There was nothing extraordinary about the casually dressed businessman waiting on a Paris train platform except, it turned out, for the envelopes he carried — stuffed with 350,000 euros in cash, and seized by French customs agents as he prepared to depart for Belgium.
The passenger, Boris Boillon, 43, is a former French ambassador to Iraq and Tunisia with two degrees from prestigious universities and a Legion of Honor medal. But to customs agents, who seized the money in July, he was just one of a growing number of "cash commuters."
At the borders of European countries in economic crisis, customs agents say they are seizing increasing amounts of undeclared cash exceeding the 10,000 euros ($13,750) that each traveler is allowed to carry. They find it stashed in luggage, cake boxes, potato-chip bags, cookie tins and sometimes even children's pockets. The cash, often in bundles of 500-euro notes, is moving with political currents as some Europeans seek to hide their wealth from rising taxes, high-profile tax investigations, and tightening rules at Swiss banks and other traditional havens.
The agents say they are routinely detaining business travelers who are on their way to European financial capitals, carrying minimal luggage and behaving nervously. "We see professionals and businessmen in insurance and banking, like him, every day," said Philippe Bock, secretary general of the French solidarity trade union for customs agents, referring to Mr. Boillon.
"Three hundred fifty thousand euro was nothing exceptional," Mr. Bock said. "Every month it passes like that, and there's more and more money because of the crisis."
For decades, banking secrecy laws in Switzerland made banks there a refuge for foreigners hoping to keep assets away from official notice. But Switzerland signed a treaty in October providing for the automatic exchange of tax information with depositors' home countries, and bankers have been warning clients to make tax declarations or risk having their Swiss accounts closed. That has left many would-be tax avoiders with little choice but to move their money around the old-fashioned way.
"The main reason for the increase in seizures is simply the rising use of cash by fraudsters, including criminal networks and tax evaders," said Mathieu Delahousse, a French journalist and co-author of a book about the phenomenon, "Cache Cash." "People are still taking money abroad for tax evasion, but it is also moving in the other direction, because Swiss banks are closing accounts of foreign customers, and then they have to make a choice: Declare these bank accounts and pay high taxes, or hide the money."
The rule requiring travelers crossing borders within the European Union to make a written customs declaration when carrying more than 10,000 euros in cash was introduced in 2007 in the hope of deterring money laundering and tax evasion. Undeclared cash can be seized and held for six months, and fines of 25 percent or more can be withheld. The authorities can also start broader investigations into the origins of the money in special customs courts.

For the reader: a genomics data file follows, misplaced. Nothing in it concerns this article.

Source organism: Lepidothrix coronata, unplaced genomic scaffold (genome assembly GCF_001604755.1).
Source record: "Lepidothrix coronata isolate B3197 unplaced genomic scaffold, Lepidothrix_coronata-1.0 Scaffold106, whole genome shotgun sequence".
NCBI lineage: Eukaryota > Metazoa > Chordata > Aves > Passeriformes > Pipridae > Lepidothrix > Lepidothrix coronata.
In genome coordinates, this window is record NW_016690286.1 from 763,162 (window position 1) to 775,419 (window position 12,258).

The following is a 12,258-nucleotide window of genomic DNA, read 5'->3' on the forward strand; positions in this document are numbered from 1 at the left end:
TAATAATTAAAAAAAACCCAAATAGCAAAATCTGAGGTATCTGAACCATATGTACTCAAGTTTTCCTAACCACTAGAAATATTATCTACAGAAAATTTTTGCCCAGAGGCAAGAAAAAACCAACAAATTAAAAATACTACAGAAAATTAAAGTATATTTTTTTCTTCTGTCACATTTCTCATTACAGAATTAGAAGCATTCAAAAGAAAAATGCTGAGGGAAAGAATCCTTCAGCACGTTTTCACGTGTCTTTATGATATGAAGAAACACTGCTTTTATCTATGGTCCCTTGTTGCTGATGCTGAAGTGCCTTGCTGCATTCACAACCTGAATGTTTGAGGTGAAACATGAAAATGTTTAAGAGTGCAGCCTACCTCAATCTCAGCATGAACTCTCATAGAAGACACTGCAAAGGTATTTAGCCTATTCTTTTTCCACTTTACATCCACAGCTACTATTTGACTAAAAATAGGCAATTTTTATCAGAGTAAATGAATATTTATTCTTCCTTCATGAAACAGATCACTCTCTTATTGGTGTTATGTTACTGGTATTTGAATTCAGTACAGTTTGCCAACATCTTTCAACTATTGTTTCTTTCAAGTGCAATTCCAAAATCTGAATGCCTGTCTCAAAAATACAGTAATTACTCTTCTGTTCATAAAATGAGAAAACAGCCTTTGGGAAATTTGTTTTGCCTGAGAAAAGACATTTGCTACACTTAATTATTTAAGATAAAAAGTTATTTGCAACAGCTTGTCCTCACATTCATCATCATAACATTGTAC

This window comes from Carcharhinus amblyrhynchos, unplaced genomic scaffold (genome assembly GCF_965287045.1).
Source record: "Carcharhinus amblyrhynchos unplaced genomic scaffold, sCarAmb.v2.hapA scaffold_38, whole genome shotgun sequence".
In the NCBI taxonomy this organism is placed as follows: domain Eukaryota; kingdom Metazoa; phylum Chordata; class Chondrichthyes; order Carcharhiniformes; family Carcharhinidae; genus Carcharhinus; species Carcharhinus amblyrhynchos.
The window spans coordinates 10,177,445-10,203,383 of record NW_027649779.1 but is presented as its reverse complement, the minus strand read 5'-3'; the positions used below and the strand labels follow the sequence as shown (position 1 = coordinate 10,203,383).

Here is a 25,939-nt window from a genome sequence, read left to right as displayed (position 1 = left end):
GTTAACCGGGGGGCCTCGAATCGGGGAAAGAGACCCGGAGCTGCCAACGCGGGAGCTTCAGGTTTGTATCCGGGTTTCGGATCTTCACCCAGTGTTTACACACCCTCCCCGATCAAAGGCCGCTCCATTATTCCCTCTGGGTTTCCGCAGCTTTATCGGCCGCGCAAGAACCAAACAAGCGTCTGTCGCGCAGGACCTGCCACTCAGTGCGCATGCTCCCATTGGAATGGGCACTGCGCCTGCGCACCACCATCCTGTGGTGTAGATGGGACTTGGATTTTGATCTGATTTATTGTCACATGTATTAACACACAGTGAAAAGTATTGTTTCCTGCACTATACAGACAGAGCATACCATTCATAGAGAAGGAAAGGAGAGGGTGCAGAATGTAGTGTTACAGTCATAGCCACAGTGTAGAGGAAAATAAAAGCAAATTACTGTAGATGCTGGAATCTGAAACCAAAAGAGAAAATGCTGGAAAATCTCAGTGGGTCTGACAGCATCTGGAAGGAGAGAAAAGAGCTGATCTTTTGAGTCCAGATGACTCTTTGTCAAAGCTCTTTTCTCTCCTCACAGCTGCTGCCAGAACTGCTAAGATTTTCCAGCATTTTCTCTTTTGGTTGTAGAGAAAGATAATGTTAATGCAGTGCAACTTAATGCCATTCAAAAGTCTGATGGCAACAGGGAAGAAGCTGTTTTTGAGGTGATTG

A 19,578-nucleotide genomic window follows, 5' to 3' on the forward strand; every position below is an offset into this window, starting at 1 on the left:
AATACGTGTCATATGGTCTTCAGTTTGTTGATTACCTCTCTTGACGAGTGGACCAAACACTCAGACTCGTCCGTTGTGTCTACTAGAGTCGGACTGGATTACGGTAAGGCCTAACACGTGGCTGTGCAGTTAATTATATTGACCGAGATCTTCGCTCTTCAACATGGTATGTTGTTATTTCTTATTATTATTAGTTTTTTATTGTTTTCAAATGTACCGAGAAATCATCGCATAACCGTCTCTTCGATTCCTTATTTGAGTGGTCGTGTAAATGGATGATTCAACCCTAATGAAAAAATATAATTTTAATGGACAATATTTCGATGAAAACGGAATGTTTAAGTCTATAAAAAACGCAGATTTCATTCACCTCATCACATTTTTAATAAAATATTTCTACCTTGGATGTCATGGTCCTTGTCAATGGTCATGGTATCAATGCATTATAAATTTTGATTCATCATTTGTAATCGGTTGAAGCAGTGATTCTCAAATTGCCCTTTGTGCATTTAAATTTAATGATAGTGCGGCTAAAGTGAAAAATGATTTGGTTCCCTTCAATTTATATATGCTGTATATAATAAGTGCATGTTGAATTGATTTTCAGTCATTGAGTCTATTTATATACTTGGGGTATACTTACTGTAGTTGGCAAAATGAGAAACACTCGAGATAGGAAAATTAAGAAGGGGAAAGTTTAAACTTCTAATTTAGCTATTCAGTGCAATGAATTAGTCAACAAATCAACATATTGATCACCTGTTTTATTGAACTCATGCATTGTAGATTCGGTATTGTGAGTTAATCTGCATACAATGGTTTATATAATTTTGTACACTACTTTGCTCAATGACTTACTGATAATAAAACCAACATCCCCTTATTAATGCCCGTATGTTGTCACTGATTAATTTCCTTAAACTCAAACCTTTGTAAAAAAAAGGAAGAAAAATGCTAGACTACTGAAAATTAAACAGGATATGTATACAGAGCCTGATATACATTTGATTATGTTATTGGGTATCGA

(Read More: Europe's vanishing tax havens)
Customs agents are blasé about catching business people, but they were amused to see an American family of four, including two young children, in a discreet corner of a railway station near the Swiss border, dividing 600,000 euros among themselves. The money was seized when they boarded a train, according to Mr. Bock of the customs trade union.
Cash seizures by French customs agents have soared over the last decade even as budget cuts have thinned the agents' ranks by 25 percent. The total for the first quarter of 2013 was up sixfold from a year earlier, to 103 million euros, most of it from a man who tried to drive into France from Switzerland with 86 million euros in bearer bonds, which are tantamount to cash. On an average day in 2012, French agents seized 300,000 euros, 50 percent more than the 2011 average, according to government figures. And the customs agency estimates that it catches only 5 percent of the undeclared cash crossing the country's borders.
The precautions are growing more elaborate, and the finds more eye-catching. In February, inspectors on the fast train between Zurich and Paris stopped a Spanish traveler who was carrying 1.8 million euros ($2.5 million), made up entirely of 500-euro notes. Those bills, the largest denomination in circulation, have come to be nicknamed Bin Ladens for their association with money laundering and illicit transactions.
More from the NYT:
In Italy, cash-sniffing Labrador retrievers and German shepherds helped the financial police who prowl the country's five main airports and its northern border to nearly triple their seizures of cash in 2012, to 124 million euros. The authorities were close to exceeding that figure this year by mid-autumn.
Sergio Callipo, national secretary of the Italian customs agents' union, said that much more cash slipped through. "Millions of passengers pass every week, and some officers and one or two dogs are not a real deterrent for smugglers," he said. "We would need an army, and we are just sentinels."
Some experts believe that widespread publicity about tax investigations of well-known figures in struggling countries is driving an increase in cash smuggling. Those ensnared include Jérôme Cahuzac, the former French budget minister; Uli Hoeness, the president of the Bayern Munich soccer club in Germany; and the soccer star Lionel Messi of F.C. Barcelona in Spain.